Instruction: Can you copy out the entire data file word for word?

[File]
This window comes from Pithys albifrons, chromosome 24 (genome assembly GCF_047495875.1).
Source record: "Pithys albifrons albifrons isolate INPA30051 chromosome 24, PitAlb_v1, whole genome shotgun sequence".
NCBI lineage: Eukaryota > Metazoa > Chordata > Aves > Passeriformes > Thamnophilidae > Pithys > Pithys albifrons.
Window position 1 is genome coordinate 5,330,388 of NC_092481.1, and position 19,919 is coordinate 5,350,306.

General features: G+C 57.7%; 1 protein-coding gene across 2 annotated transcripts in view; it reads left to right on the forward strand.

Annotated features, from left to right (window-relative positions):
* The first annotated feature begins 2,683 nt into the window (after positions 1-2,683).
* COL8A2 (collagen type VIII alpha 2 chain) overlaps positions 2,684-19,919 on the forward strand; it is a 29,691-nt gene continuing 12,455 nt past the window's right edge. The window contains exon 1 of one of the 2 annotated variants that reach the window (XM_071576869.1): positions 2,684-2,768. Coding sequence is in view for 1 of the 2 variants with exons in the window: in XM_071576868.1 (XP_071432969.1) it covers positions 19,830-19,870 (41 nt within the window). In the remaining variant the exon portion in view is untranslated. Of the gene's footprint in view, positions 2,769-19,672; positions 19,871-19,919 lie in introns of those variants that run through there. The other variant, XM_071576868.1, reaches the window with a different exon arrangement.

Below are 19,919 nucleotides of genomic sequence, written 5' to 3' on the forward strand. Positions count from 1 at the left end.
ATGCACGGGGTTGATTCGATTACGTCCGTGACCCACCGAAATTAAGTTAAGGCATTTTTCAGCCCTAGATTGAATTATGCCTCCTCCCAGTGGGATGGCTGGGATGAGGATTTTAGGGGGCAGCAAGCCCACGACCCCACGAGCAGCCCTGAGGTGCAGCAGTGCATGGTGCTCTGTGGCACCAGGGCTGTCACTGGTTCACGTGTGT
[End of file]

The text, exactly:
This window comes from Pithys albifrons, chromosome 24 (genome assembly GCF_047495875.1).
Source record: "Pithys albifrons albifrons isolate INPA30051 chromosome 24, PitAlb_v1, whole genome shotgun sequence".
NCBI lineage: Eukaryota > Metazoa > Chordata > Aves > Passeriformes > Thamnophilidae > Pithys > Pithys albifrons.
Window position 1 is genome coordinate 5,330,388 of NC_092481.1, and position 19,919 is coordinate 5,350,306.

General features: G+C 57.7%; 1 protein-coding gene across 2 annotated transcripts in view; it reads left to right on the forward strand.

Annotated features, from left to right (window-relative positions):
* The first annotated feature begins 2,683 nt into the window (after positions 1-2,683).
* COL8A2 (collagen type VIII alpha 2 chain) overlaps positions 2,684-19,919 on the forward strand; it is a 29,691-nt gene continuing 12,455 nt past the window's right edge. The window contains exon 1 of one of the 2 annotated variants that reach the window (XM_071576869.1): positions 2,684-2,768. Coding sequence is in view for 1 of the 2 variants with exons in the window: in XM_071576868.1 (XP_071432969.1) it covers positions 19,830-19,870 (41 nt within the window). In the remaining variant the exon portion in view is untranslated. Of the gene's footprint in view, positions 2,769-19,672; positions 19,871-19,919 lie in introns of those variants that run through there. The other variant, XM_071576868.1, reaches the window with a different exon arrangement.

Below are 19,919 nucleotides of genomic sequence, written 5' to 3' on the forward strand. Positions count from 1 at the left end.
ATGCACGGGGTTGATTCGATTACGTCCGTGACCCACCGAAATTAAGTTAAGGCATTTTTCAGCCCTAGATTGAATTATGCCTCCTCCCAGTGGGATGGCTGGGATGAGGATTTTAGGGGGCAGCAAGCCCACGACCCCACGAGCAGCCCTGAGGTGCAGCAGTGCATGGTGCTCTGTGGCACCAGGGCTGTCACTGGTTCACGTGTGT